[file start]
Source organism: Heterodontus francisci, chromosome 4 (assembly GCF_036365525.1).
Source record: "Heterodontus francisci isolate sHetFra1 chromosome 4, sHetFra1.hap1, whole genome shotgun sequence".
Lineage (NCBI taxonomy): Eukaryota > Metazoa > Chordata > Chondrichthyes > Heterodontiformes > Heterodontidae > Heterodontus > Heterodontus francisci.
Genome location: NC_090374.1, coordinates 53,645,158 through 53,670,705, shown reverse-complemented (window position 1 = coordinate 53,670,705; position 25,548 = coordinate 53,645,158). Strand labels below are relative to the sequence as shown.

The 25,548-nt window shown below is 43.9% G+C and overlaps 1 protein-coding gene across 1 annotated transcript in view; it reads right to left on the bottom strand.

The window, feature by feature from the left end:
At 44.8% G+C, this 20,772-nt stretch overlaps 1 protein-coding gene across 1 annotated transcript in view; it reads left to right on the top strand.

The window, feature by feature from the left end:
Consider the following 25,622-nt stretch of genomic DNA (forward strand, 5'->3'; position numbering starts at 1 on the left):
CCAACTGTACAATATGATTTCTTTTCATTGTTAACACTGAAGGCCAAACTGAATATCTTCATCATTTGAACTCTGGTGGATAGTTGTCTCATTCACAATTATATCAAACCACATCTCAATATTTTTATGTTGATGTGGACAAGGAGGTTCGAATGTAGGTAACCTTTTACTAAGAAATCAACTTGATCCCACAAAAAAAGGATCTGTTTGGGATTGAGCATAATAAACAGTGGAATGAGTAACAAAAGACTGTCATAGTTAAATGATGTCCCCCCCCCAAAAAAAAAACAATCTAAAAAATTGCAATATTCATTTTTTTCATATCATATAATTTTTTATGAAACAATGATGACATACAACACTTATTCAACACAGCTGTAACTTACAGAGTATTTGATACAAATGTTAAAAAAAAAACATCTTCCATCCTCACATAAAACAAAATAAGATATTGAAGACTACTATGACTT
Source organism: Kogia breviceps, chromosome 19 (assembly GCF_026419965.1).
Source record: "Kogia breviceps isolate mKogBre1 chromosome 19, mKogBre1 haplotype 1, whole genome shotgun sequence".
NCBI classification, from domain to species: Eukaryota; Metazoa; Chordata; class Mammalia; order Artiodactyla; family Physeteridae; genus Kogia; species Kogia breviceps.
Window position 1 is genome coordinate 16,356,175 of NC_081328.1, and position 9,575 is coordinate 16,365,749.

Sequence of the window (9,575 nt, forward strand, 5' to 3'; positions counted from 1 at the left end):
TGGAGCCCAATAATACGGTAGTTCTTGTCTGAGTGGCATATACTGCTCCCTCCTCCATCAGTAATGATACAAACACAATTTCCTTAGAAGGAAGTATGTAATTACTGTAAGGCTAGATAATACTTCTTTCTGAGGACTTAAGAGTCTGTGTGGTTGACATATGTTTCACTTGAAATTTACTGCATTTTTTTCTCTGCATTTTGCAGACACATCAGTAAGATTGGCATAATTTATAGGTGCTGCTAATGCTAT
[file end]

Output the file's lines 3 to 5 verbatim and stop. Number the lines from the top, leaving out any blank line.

Lineage (NCBI taxonomy): Eukaryota > Metazoa > Chordata > Chondrichthyes > Heterodontiformes > Heterodontidae > Heterodontus > Heterodontus francisci.
Genome location: NC_090374.1, coordinates 53,645,158 through 53,670,705, shown reverse-complemented (window position 1 = coordinate 53,670,705; position 25,548 = coordinate 53,645,158). Strand labels below are relative to the sequence as shown.

The 25,548-nt window shown below is 43.9% G+C and overlaps 1 protein-coding gene across 1 annotated transcript in view; it reads right to left on the bottom strand.